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Participation Project: Learning Guides for Disability Support Workers

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Location: National
Date: 18/05/2017 to 31/12/2018

The Participation Project is a series of learning guides for disability support workers (DSWs).

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The complete series comprises six titles and three video clips.

The resources have been developed in collaboration with a large range of people specialist in particular topics. The aim is to ensure that disability support workers have a well-rounded understanding of the various perspectives that impact their role. Contributors include people with lived experience, support workers, service managers, advocates, clinicians and trainers.

The learning guides include activities linking learners to existing high-quality, online resources. As well, reflection activities prompt the learner to apply information to their own context and that of the people they support. A glossary and reference section help with understanding, and validation of the material presented.

This resource is in two parts – “The Role of the Disability Support Worker Part One” and “The Role of the Disability Support Worker Part Two”. Together the booklets provide an introduction to the fundamental principles of disability support work under the National Disability Insurance Scheme (NDIS).

Part One

In Part One, we emphasise that the disability support worker’s (DSW) role is to support people with disability to learn things, to do the things they want to do, and to meaningfully participate in their community.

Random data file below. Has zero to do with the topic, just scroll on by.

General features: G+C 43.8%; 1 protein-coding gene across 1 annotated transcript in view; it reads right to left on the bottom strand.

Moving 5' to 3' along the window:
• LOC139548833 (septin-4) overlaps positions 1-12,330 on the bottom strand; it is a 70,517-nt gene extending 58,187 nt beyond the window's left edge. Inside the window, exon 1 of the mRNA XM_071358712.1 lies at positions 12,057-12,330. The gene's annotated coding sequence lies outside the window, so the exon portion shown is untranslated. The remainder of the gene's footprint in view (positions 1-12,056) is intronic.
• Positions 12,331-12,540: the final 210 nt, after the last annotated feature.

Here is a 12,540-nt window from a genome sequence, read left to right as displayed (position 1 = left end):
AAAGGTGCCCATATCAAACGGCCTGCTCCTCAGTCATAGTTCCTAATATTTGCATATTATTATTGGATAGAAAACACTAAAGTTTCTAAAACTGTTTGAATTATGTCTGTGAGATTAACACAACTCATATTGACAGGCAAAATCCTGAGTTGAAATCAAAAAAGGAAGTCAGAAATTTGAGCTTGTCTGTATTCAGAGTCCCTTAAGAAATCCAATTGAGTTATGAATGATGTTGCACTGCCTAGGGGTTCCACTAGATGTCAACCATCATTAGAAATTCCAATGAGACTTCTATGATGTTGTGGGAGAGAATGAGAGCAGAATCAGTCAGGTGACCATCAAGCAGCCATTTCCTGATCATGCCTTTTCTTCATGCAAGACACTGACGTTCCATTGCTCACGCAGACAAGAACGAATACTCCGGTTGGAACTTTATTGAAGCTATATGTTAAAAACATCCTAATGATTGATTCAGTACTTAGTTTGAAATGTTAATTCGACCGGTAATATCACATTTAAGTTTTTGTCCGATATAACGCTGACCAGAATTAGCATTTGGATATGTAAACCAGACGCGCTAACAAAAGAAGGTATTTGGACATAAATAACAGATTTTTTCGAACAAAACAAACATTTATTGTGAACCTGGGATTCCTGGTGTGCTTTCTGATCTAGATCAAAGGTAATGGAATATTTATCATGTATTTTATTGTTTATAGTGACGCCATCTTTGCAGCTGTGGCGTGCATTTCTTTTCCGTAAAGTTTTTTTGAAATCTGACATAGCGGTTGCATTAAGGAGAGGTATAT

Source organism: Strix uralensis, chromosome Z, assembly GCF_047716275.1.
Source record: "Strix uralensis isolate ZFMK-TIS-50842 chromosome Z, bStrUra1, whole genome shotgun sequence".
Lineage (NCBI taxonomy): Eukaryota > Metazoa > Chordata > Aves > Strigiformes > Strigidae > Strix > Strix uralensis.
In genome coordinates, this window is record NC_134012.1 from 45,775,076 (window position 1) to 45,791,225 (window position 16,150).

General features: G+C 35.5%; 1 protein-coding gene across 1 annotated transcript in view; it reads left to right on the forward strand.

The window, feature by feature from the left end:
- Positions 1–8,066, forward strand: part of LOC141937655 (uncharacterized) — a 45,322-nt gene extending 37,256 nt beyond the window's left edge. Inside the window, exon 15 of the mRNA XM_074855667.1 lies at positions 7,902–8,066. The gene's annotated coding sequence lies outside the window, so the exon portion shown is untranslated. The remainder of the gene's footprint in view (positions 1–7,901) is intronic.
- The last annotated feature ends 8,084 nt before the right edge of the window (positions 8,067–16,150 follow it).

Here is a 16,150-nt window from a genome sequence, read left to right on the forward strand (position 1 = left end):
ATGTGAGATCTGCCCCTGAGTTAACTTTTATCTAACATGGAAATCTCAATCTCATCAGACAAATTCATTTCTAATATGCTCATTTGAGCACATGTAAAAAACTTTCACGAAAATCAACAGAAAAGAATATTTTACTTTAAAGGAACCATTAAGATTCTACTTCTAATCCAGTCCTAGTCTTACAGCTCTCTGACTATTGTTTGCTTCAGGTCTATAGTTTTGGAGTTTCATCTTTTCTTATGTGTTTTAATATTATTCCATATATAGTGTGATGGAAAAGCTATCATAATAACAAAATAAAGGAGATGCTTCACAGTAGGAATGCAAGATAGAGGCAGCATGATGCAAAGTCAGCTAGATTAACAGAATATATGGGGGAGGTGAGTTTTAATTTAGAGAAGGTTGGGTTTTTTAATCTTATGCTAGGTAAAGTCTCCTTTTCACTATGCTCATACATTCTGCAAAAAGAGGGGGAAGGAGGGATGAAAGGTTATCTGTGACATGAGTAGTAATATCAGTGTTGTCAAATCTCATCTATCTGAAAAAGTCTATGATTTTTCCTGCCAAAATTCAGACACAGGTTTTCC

Part one covers the following topics:

  • The person has choice and control
  • Working in the person’s home and community
  • Events that influenced policies related to disability in Australia

Learning outcomes

After completing the activities in this guide, the learner will be able to understand and respect:

  • The principles of person-centred active support
  • The person’s rights and how to uphold them
  • The person’s role within their own team
  • The role of the DSW within the person’s team
  • Different kinds of advocacy and when each is appropriate
  • Dignity of risk and the person’s right to choose
  • That all behaviour is communication
  • That restrictive practices must be authorised by the Senior Practitioner
  • The privacy and individuality of the person’s home
  • The person’s right to privacy and the confidentiality of their information at all times

Part Two

This booklet builds on the material in Part One about the NDIS: the roles and practices of the people, organisations and communities in disability support. It then describes how to apply work health and safety principles when working in people’s homes. The last sections look at different sorts of plans, and at natural supports.

Part Two covers the following topics:

  • The National Disability Insurance Scheme (NDIS)